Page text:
Julian Smith, who once headed Australia's peak body representing the stock-lending industry, was charged and appeared in Sydney's Downing Centre Local Court on Friday.
Fellow Opes Prime director Anthony Blumberg was charged and appeared in Melbourne Magistrates Court yesterday while the third director, Laurie Emini, was charged on summons.
All three face two offences of breaching their directors' duties and have surrendered their passports. If convicted they face a maximum penalty of five years in jail.
Creditors who lost money in the collapse were unimpressed with news of the charges, saying it would not leave them any better off financially. Those who spoke to The Australian Financial Review immediately turned the focus onto Australia and New Zealand Banking Group, Opes Prime's chief financier and a key player in its downfall.
"If criminal charges have been laid against the directors then surely now we should see transactions like mine being reversed," said Pat Loughan, a civil contractor who lost his life savings. "The association that the bank had with the directors was intimate."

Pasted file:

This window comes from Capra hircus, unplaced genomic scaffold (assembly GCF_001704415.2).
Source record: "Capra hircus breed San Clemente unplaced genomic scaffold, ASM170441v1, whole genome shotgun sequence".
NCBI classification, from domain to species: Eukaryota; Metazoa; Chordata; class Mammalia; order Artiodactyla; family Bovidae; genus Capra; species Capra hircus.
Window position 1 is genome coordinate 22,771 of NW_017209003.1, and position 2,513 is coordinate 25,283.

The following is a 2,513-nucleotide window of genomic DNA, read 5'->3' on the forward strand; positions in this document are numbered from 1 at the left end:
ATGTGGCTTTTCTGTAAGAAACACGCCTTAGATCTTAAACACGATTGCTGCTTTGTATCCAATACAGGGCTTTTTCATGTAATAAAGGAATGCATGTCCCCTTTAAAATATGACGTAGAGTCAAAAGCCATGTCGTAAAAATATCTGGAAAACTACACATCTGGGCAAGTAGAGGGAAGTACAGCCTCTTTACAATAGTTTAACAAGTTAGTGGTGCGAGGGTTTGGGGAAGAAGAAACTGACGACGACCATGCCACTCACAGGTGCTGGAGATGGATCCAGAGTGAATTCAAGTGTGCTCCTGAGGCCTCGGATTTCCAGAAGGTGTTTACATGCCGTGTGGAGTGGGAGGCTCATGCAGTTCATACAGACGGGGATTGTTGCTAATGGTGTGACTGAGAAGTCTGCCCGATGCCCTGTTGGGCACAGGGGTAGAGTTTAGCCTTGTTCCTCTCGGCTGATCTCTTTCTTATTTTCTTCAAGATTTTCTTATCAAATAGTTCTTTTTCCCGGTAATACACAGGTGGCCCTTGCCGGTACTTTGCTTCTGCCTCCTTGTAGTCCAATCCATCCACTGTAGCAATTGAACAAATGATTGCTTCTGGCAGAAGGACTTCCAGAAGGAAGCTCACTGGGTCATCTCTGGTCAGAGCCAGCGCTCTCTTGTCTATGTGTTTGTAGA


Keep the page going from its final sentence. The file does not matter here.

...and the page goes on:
Opes Prime trail-blazed a unique form of margin lending backed by stock lending agreements. Investors handed over legal title to their share portfolios in return for money to buy more shares. When the broker collapsed, the fine print of those agreements meant ANZ and Merrill Lynch, another financier, had complete control of investors' shares.
The banks sold off the shares, along with a collection of Maserati and Ferrari cars that had been imported by the directors under a side business, to recover their own debts. Investors shouldered $630 million in losses.
The criminal charges relate to a $95 million loan the directors took from ANZ during the broker's dying days in the hope that...